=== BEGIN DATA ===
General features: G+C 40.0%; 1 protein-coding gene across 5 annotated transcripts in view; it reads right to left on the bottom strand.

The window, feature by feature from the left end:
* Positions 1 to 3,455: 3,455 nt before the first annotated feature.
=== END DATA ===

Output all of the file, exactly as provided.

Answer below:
General features: G+C 40.0%; 1 protein-coding gene across 5 annotated transcripts in view; it reads right to left on the bottom strand.

The window, feature by feature from the left end:
* Positions 1 to 3,455: 3,455 nt before the first annotated feature.